Generations of Staples High School students knew Dick Leonard as a gifted, demanding, yet very kind and caring English teacher.

He began in 1956 and retired in 1995. His career spanned the final years of the school on Riverside Avenue, the opening of the new North Avenue campus, and the “modernization” that tied nine separate buildings into one. It started with traditional “great books” courses, weaved through the convulsive 1960s and

’70s when the counterculture shook education to its core, then reversed course again with a push toward standardization.

Mr. Leonard — who moved to Westport as a teenager (though he commuted by train back to his old school, St. John’s Prep, every day) — saw this town change.

He was here as the post-war baby boomers came of age, and flooded Staples with huge numbers and even greater energy. He was here as the school population contracted, and staff members were let go.

He was here when the education budget soared, and Westporters paid for new buildings, new teachers, new programs, new technology. He was here when Taxwatchers — and yes, that should be capitalized, for they were an actual political party — forced referendums on educations budgets.

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Dan Woog

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Dick Leonard saw it all. Calmly yet passionately, he worked at his craft. As a senior at Staples in the 1970s, I was fortunate enough to be in his AP English class. We analyzed his favorite book — “Let Us Now Praise Famous Men,” James Agee and Walker Evans’ homage to good, hard-working Americans caught up in the Great Depression.

He led — but sat back and enjoyed — rigorous intellectual debates about literature and life. (One of my classmates, Cathleen Schine, has gone on to become a leading American writer. She too remembers that course well.) We wrote in-depth, trenchant author papers. (Mine was on Richard Wright.)

With the self-indulgence of a teenager, I did not realize then that Mr. Leonard was far more than “just” an English teacher. As I got to know him and his family later, as friends, I understood just how remarkable a man he was.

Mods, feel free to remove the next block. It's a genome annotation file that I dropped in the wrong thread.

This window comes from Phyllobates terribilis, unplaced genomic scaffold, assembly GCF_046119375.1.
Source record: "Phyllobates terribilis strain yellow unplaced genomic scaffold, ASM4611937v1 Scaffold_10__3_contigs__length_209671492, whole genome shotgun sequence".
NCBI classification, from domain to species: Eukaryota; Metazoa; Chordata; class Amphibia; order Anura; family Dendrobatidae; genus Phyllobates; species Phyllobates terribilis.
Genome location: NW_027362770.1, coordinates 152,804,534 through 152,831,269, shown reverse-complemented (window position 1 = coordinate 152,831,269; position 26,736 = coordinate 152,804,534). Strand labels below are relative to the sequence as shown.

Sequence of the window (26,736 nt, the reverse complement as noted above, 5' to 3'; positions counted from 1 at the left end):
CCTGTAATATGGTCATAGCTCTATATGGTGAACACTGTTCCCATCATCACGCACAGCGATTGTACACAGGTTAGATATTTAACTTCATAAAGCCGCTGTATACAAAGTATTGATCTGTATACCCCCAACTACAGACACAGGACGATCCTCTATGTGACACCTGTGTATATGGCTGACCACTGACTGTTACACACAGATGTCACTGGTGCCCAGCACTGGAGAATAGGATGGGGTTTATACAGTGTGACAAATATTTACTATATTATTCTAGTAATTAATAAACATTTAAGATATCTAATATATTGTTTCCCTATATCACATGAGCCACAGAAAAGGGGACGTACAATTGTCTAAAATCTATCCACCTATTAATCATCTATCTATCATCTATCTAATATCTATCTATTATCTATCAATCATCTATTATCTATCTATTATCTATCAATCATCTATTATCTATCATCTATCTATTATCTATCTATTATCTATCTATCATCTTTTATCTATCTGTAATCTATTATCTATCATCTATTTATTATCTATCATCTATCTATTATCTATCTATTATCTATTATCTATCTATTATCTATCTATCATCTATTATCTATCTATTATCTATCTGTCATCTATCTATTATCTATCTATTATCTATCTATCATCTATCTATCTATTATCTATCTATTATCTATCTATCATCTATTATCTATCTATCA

For 20 years, Mr. Leonard served as Westport Education Association president. As a union leader he was heavily involved in contract negotiations.

Salaries, benefits, working conditions — all were on the table, and all were contentious. Mr. Leonard was a fierce advocate for his members, and the work he did to attract, retain and adequately compensate hundreds of teachers from kindergarten through high school helped cement the Westport school district as one of the finest in the country.

Mr. Leonard was a tough negotiator. And it was those bargaining sessions that impelled him to go back to school.

He took law classes at night, and in 1982 earned his law degree from the University of Bridgeport. That made him an even more formidable WEA president, and helped him bring another level of insights to the classroom.

I knew him as an AP English teacher. But he taught all levels — including the anything-goes “Experimental English” — and when the alternatives program was launched in the 1970s, he was an eager participant.

That novel, multipronged program reached out to disaffected students. It was intense and personal, and Mr. Leonard helped make it the interdisciplinary, get-them-to-graduate success it was.

He was involved too in Project Concern. Throughout the ’70s, that program brought under-served students from Bridgeport to Westport. It cost money, and it was controversial. But Mr. Leonard believed in it — and believed it was right for that city, and this town.

While all this was going on, he and his wife Paula raised five children. This was back in the day when teachers could afford to live in Westport. (Her work as a real estate agent helped.) The entire Leonard family was deeply embedded in Westport life. Dick and Paula instilled the values of community service, and giving back, in all five kids.

Westporters may know some of them. Anne Hardy moved back to town 17 years ago, and is active in many organizations. Rick is a longtime Westporter too. Both Anne and Rick’s kids graduated from Staples. Carey Leonard teaches in town. (Another son, Jim, also went into education. He’s head of school at New Mexico’s Santa Fe Prep.)

Remarkably, though, teaching was not Dick Leonard’s first career. Trained as a Navy pilot in the 1950s, he took a job with TWA. But shuttling planes from La Guardia to Idlewild (now Kennedy International Airport), he realized he much preferred working with people, not machines.

It was a fortuitous decision, for countless generations of Westporters.

Dick Leonard died last week. He was 88 years old. I am sure all who knew him join me in now praising this great, good and truly remarkable man.

Dan Woog is a Westport writer, and his “Woog's World” appears each Friday. He can be reached at dwoog@optonline.net. His personal blog is danwoog06880.com.